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Titan and Callisto

Category: Moons > Titan

Side-by-side comparison of craters on Titan, left, and  on Callisto

Titan and Callisto
April 7, 2011
Full-Res: PIA13896

These images compare surface features observed by NASA's Cassini spacecraft at the Xanadu region on Saturn's moon Titan (left), and features observed by NASA's Galileo spacecraft on Jupiter's cratered moon Callisto (right). The Cassini radar image, obtained on a Titan flyby April 30, 2006, is centered on 10 degrees south latitude and 85 degrees west longitude. The Galileo camera image, obtained on June 25, 1997, is centered on 6 degrees south latitude and 7 degrees west longitude. Titan may originally have had a cratered landscape similar to Callisto that has since been eroded by rainfall and runoff. There are many large circular features in Titan's Xanadu region that have some of the characteristics of impact craters – such as central peaks and inward-facing circular cliffs – which make scientists think they are, in fact, eroded impact craters. The surface of Callisto also has a substantially eroded cratered landscape. Instead of erosion by weather, scientists theorize the erosion on Callisto was caused by ground ice evaporating away.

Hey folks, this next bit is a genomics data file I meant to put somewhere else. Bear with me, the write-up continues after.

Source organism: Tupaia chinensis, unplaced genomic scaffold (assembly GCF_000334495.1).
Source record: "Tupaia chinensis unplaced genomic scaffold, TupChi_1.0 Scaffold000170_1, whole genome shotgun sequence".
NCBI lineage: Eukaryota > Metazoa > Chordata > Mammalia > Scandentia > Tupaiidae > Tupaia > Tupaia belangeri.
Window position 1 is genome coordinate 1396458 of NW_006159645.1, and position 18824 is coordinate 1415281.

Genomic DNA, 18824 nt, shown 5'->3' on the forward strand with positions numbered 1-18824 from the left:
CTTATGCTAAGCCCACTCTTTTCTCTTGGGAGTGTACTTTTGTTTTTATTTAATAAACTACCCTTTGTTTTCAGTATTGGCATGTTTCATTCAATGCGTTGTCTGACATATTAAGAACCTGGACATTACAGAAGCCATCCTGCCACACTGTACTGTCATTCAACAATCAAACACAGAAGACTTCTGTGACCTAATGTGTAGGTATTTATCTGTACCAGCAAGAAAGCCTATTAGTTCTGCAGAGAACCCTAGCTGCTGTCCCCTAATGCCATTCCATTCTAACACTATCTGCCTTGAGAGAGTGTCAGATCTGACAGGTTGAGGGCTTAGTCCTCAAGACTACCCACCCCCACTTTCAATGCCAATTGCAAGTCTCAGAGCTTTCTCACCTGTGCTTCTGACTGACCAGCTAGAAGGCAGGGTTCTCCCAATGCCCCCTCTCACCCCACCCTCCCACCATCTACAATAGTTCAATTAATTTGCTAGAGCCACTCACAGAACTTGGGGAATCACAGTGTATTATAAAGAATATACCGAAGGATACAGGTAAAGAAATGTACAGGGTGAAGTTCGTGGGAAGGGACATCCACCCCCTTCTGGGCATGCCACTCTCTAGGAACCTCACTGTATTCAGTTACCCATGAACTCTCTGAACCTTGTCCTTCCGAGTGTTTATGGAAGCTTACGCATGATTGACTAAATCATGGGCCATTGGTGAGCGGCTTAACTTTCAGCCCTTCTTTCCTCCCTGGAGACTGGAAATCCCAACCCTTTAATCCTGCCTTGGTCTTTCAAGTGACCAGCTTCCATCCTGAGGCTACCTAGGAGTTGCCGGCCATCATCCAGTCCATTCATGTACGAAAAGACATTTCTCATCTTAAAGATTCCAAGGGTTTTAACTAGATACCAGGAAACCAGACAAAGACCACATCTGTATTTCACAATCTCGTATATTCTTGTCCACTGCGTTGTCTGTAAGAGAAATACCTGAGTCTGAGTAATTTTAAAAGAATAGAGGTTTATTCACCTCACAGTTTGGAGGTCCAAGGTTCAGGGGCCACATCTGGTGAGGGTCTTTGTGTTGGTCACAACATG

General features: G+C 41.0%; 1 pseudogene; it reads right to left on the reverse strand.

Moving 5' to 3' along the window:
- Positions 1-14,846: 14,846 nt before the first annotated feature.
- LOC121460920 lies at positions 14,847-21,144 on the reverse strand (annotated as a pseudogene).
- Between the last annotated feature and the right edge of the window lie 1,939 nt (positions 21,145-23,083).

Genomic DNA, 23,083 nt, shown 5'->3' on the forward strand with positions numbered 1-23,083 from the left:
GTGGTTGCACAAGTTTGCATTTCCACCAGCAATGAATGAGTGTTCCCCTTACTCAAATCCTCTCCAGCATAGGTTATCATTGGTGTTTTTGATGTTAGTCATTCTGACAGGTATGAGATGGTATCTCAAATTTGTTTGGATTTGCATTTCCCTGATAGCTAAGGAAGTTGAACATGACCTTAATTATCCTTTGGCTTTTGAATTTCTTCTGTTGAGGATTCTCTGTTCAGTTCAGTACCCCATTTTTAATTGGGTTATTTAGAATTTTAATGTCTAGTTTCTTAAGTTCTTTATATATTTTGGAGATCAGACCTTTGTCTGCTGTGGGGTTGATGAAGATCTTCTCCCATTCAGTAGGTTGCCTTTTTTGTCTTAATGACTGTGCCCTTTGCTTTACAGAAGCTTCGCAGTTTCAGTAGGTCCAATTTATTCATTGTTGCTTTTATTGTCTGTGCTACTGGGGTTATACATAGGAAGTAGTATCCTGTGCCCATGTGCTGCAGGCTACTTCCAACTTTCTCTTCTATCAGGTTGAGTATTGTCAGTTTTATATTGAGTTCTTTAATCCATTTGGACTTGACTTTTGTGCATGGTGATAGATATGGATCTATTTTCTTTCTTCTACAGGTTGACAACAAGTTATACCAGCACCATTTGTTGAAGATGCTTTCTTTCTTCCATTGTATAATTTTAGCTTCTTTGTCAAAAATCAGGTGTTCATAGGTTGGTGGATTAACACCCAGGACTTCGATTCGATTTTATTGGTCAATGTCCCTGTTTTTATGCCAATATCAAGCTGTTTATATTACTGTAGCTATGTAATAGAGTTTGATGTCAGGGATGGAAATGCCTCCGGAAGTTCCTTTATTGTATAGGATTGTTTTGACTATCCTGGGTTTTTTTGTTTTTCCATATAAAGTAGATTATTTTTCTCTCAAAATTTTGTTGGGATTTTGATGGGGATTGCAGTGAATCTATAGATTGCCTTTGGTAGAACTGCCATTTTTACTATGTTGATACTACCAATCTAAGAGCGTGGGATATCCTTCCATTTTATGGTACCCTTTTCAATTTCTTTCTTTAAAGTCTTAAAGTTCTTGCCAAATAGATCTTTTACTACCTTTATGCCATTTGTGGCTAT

The Cassini-Huygens mission is a cooperative project of NASA, the European Space Agency and the Italian Space Agency. The Jet Propulsion Laboratory, a division of the California Institute of Technology in Pasadena, manages the mission for NASA's Science Mission Directorate. The Cassini orbiter was designed, developed and assembled at JPL. The radar instrument was built by JPL and the Italian Space Agency, working with team members from the United States and several European countries.

For more information about the Cassini-Huygens mission visit and

Credit: NASA/JPL

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